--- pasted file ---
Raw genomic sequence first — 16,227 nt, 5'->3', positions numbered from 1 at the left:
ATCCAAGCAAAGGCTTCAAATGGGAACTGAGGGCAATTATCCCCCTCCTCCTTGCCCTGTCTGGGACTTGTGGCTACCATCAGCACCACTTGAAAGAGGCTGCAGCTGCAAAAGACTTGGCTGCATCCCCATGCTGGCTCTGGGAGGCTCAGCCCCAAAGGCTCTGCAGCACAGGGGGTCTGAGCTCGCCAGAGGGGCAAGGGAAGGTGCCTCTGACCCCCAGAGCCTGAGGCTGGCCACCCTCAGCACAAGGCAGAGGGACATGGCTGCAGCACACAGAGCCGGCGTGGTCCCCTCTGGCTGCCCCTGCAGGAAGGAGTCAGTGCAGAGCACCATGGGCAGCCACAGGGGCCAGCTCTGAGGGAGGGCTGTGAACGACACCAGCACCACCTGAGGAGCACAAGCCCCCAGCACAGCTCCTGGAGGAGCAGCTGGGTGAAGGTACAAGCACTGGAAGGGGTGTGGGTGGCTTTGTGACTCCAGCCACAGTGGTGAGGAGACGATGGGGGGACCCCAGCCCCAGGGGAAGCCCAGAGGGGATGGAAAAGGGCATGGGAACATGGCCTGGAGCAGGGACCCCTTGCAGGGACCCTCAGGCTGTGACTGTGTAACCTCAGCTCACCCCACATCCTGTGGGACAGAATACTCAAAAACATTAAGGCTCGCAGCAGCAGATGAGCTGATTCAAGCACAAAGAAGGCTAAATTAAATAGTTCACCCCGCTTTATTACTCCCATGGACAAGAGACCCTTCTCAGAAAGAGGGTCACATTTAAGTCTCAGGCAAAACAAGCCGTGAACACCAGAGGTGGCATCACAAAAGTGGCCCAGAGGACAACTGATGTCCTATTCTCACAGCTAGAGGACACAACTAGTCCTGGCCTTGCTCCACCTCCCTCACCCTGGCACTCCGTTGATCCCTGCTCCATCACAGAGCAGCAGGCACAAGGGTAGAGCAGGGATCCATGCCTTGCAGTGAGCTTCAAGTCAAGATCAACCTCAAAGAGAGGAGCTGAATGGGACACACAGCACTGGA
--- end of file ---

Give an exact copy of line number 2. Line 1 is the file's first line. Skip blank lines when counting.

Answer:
ATCCAAGCAAAGGCTTCAAATGGGAACTGAGGGCAATTATCCCCCTCCTCCTTGCCCTGTCTGGGACTTGTGGCTACCATCAGCACCACTTGAAAGAGGCTGCAGCTGCAAAAGACTTGGCTGCATCCCCATGCTGGCTCTGGGAGGCTCAGCCCCAAAGGCTCTGCAGCACAGGGGGTCTGAGCTCGCCAGAGGGGCAAGGGAAGGTGCCTCTGACCCCCAGAGCCTGAGGCTGGCCACCCTCAGCACAAGGCAGAGGGACATGGCTGCAGCACACAGAGCCGGCGTGGTCCCCTCTGGCTGCCCCTGCAGGAAGGAGTCAGTGCAGAGCACCATGGGCAGCCACAGGGGCCAGCTCTGAGGGAGGGCTGTGAACGACACCAGCACCACCTGAGGAGCACAAGCCCCCAGCACAGCTCCTGGAGGAGCAGCTGGGTGAAGGTACAAGCACTGGAAGGGGTGTGGGTGGCTTTGTGACTCCAGCCACAGTGGTGAGGAGACGATGGGGGGACCCCAGCCCCAGGGGAAGCCCAGAGGGGATGGAAAAGGGCATGGGAACATGGCCTGGAGCAGGGACCCCTTGCAGGGACCCTCAGGCTGTGACTGTGTAACCTCAGCTCACCCCACATCCTGTGGGACAGAATACTCAAAAACATTAAGGCTCGCAGCAGCAGATGAGCTGATTCAAGCACAAAGAAGGCTAAATTAAATAGTTCACCCCGCTTTATTACTCCCATGGACAAGAGACCCTTCTCAGAAAGAGGGTCACATTTAAGTCTCAGGCAAAACAAGCCGTGAACACCAGAGGTGGCATCACAAAAGTGGCCCAGAGGACAACTGATGTCCTATTCTCACAGCTAGAGGACACAACTAGTCCTGGCCTTGCTCCACCTCCCTCACCCTGGCACTCCGTTGATCCCTGCTCCATCACAGAGCAGCAGGCACAAGGGTAGAGCAGGGATCCATGCCTTGCAGTGAGCTTCAAGTCAAGATCAACCTCAAAGAGAGGAGCTGAATGGGACACACAGCACTGGA